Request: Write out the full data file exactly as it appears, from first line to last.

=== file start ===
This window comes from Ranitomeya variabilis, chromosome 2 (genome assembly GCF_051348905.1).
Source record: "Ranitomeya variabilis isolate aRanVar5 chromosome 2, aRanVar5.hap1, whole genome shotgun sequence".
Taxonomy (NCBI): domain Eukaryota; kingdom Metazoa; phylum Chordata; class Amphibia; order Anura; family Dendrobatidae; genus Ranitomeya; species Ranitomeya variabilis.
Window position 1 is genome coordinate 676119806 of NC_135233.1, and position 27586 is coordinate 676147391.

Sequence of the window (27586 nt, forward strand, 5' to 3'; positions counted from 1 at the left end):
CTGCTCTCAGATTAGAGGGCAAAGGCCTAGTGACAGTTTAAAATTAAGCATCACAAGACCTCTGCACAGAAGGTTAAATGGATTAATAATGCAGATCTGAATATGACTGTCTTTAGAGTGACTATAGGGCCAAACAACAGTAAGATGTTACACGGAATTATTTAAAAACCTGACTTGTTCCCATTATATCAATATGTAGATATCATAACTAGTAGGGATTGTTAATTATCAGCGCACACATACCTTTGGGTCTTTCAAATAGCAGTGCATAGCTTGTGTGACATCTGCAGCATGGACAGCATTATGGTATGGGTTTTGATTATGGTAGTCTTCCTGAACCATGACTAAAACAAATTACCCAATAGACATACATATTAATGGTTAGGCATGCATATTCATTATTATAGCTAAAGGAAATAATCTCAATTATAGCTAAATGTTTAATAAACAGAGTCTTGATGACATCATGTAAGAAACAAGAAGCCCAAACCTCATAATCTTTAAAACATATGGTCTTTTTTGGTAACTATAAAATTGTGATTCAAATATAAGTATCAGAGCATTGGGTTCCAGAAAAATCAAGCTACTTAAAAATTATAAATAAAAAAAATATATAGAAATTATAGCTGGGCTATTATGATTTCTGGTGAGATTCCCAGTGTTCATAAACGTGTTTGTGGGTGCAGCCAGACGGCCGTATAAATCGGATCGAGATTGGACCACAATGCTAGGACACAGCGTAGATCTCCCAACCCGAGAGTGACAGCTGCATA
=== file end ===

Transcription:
This window comes from Ranitomeya variabilis, chromosome 2 (genome assembly GCF_051348905.1).
Source record: "Ranitomeya variabilis isolate aRanVar5 chromosome 2, aRanVar5.hap1, whole genome shotgun sequence".
Taxonomy (NCBI): domain Eukaryota; kingdom Metazoa; phylum Chordata; class Amphibia; order Anura; family Dendrobatidae; genus Ranitomeya; species Ranitomeya variabilis.
Window position 1 is genome coordinate 676119806 of NC_135233.1, and position 27586 is coordinate 676147391.

Sequence of the window (27586 nt, forward strand, 5' to 3'; positions counted from 1 at the left end):
CTGCTCTCAGATTAGAGGGCAAAGGCCTAGTGACAGTTTAAAATTAAGCATCACAAGACCTCTGCACAGAAGGTTAAATGGATTAATAATGCAGATCTGAATATGACTGTCTTTAGAGTGACTATAGGGCCAAACAACAGTAAGATGTTACACGGAATTATTTAAAAACCTGACTTGTTCCCATTATATCAATATGTAGATATCATAACTAGTAGGGATTGTTAATTATCAGCGCACACATACCTTTGGGTCTTTCAAATAGCAGTGCATAGCTTGTGTGACATCTGCAGCATGGACAGCATTATGGTATGGGTTTTGATTATGGTAGTCTTCCTGAACCATGACTAAAACAAATTACCCAATAGACATACATATTAATGGTTAGGCATGCATATTCATTATTATAGCTAAAGGAAATAATCTCAATTATAGCTAAATGTTTAATAAACAGAGTCTTGATGACATCATGTAAGAAACAAGAAGCCCAAACCTCATAATCTTTAAAACATATGGTCTTTTTTGGTAACTATAAAATTGTGATTCAAATATAAGTATCAGAGCATTGGGTTCCAGAAAAATCAAGCTACTTAAAAATTATAAATAAAAAAAATATATAGAAATTATAGCTGGGCTATTATGATTTCTGGTGAGATTCCCAGTGTTCATAAACGTGTTTGTGGGTGCAGCCAGACGGCCGTATAAATCGGATCGAGATTGGACCACAATGCTAGGACACAGCGTAGATCTCCCAACCCGAGAGTGACAGCTGCATA